In the depths of winter, after travelling what seemed like an endless stretch of road lined with snow-capped trees, we wandered off Trans-Canada Highway 7 at its junction with Highway 62 and found Madoc, a small hibernating town tucked away from the bustle of city goers speeding between Toronto and Ottawa.
Don’t be fooled by first glance: Madoc isn't just a pit stop to refuel on gas and caffeine, it's a community with deep roots and a gritty gold rush past that’s worth exploration.
While Madoc’s humble main street may be somewhat sparse in late January, the silhouettes of friendly faces dance behind the frosted windows framing the historic downtown. Stay here long enough and behind the quiet storefronts you’ll likely overhear stories told by old-timers – who grasp warm coffee with calloused hands that have known years of manual labour.
These are the stories of days gone by when locals hunkered down through treacherous snowstorms – eating only what was left in their cupboards; a testament to the strength and tenacity passed down in these parts for generations.
My mother, daughter and I spent the day here to check out what still lingers of the prospecting fever that existed in the community where Ontario’s first goldrush hummed.
But first, breakfast!
To fill us up for a morning of discovery, we found ourselves a no-nonsense breakfast at Burnside’s Casual Dining, run by three generations since 1937. Fluffy, buttery eggs, peameal bacon, deep-fried home fries and a side of toast – exactly as you’d want. And, of course, coffee, enjoyed in the warm and inviting atmosphere made possible by a fire blasting in a wood-burning stove, accompanied by the chatter of locals in the dining room.
Pick up some delicious butter tarts made by Paradise Tarts, a company from Stirling – just 20 minutes from Madoc – on display at the cash on your way out. We’re so glad we did! And if you’re on your way through Madoc during cottage season, head next door to Tom’s Cabin for a summer favourite: ice cream. We hear they make a mean banana split.
Though Madoc’s humble beginnings were stimulated by mills and ironworks, the discovery of Ontario’s first gold mine in nearby Eldorado in 1866 established Madoc as an industrial centre and triggered the province’s first gold rush.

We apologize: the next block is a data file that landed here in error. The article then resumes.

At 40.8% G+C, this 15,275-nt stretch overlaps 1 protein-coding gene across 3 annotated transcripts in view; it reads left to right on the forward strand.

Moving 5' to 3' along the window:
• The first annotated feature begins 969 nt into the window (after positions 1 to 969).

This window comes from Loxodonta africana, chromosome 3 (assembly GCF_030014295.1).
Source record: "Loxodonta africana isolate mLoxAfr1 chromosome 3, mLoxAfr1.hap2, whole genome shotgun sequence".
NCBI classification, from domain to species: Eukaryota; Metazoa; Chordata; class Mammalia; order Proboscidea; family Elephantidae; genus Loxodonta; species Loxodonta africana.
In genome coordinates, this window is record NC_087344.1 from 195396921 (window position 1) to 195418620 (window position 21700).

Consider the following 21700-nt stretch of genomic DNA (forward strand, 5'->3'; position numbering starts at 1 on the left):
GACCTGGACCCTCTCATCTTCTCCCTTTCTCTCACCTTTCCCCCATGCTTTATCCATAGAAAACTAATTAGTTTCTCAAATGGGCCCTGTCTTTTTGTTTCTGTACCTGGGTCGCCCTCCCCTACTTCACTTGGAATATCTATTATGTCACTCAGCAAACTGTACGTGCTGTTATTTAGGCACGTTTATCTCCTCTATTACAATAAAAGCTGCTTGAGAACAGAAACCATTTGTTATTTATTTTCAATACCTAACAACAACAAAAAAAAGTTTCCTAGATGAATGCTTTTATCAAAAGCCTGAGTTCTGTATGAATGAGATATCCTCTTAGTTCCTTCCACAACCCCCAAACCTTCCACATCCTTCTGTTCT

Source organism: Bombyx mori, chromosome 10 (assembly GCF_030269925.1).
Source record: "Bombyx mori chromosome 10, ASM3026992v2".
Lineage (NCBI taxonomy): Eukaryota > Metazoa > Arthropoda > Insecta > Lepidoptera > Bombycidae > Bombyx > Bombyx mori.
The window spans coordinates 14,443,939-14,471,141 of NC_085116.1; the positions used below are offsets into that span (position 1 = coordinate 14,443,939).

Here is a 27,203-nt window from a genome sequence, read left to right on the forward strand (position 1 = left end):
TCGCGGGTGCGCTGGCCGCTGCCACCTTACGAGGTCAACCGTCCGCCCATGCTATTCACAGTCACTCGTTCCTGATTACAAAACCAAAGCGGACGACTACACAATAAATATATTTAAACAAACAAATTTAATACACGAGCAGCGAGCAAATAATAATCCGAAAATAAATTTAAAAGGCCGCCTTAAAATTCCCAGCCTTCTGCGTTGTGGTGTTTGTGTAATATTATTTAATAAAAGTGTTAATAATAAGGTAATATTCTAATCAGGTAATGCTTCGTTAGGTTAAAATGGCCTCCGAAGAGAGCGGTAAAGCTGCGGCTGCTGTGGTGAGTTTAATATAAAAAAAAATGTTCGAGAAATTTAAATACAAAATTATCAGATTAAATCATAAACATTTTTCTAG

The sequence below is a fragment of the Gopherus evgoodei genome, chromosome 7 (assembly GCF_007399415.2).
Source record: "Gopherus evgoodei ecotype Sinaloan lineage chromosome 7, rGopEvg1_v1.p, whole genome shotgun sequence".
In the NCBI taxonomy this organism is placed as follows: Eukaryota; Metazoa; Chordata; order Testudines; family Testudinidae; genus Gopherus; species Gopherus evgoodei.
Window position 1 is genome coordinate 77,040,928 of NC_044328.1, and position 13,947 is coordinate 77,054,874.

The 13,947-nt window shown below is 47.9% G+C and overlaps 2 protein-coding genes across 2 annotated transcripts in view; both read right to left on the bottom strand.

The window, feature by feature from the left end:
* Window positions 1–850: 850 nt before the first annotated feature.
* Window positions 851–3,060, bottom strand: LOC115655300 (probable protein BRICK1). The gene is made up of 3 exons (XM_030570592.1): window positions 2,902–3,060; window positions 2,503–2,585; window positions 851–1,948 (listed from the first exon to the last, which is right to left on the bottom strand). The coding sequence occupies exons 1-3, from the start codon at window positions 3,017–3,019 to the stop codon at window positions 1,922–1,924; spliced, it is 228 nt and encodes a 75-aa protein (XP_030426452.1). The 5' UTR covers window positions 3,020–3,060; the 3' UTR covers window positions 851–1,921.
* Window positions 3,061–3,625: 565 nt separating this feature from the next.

You can get a flavour for Madoc’s gold rush history at this quaint bakery nestled in a historic building on Madoc’s main street. The smell of fresh baking and coffee brewing will warm you from the cold and welcome you after a long drive.
The bakery closes each year in January. Plan your trip so you can enjoy this culinary treasure of Madoc.
With our bellies full, and coffee in hand, we went for a wintry walk at the O'Hara Mill Homestead and Conservation Area. The best part about visiting the Conservation Area: it's free! Donations are accepted to help with the site’s operation.
You can step back in time in the serene setting laced with walking trails where "nature meets history." The site is peppered with the historic structures that make up the pioneer homestead.
When we were there, my mom, daughter and I were alone. It was serene and peaceful. It’s a perfect area for kids, dogs and a family outing that sparks imagination and intrigue of pioneer life in the 1800s. We were entranced by the cascading water rushing underneath an ice crust formed by days of sub-zero temperatures beside the O’Hara Sawmill.
Fun fact: The O’Hara Sawmill, built by James O'Hara Sr. in 1850, is still located on its original site. The sawmill is an example of “Frame Saw" technology. Its large wooden frame stretches the saw blade taut, while the frame and the blade are driven up and down by waterpower. The O’Hara sawmill is believed to be the only water-powered frame saw left in Ontario and the only working one in North America.
Except for special events, facility rentals and educational programs, the buildings at the homestead are closed during the off-season. But that doesn’t stop you from hopping out of your car and having a quiet winter walk among the trees to enjoy a site steeped in history. Pick up a grounds map for an overview of the homestead site and a short history of each building, so you can learn about the homestead even in the off-season. Grab a walking stick at the front gate, too. It makes you feel like a vagabond explorer.
Parched after a long walk in the woods? How about a pint to quench your thirst? You’re in luck. Just minutes from O’Hara Mill is 7/62 Craft Brewery and Taproom, a new craft brewery in Madoc.
It’s the only craft brewery in the immediate area. Two passionate guys – brew master Al Shaw and business manager, Scott Williams – opened 7/62 in the fall of 2019. Its name is drawn from Madoc’s long history as a rendezvous point for weary travellers to recharge, and 7/62 is keeping that tradition alive with its taproom open for beer lovers to gather. It’s a brewery where craft is just as important as community.
Brewing fresh batches of beer two times a week, 7/62 is quickly gaining popularity in the local area. The steamy windows inside – caused by the beer brewing process – juxtaposed against the cold outside is sure to warm your soul.
Sit down over a sampling of their fresh brews and taste their unique tasty bites. The Bavarian Style Soft Pretzels and the Taste of Hastings Cheese Board – featuring locally produced cheeses – won’t disappoint.
7/62’s signature bitter, Al’s Best Bitter, already has a cult following. It’s got a unique bite with bold body. It’s a favourite. Still new to craft beer, or need something on the lighter side? Try the Little Irish Red Ale, an approachable light, crisp beer with subdued complexity that will get your taste buds singing.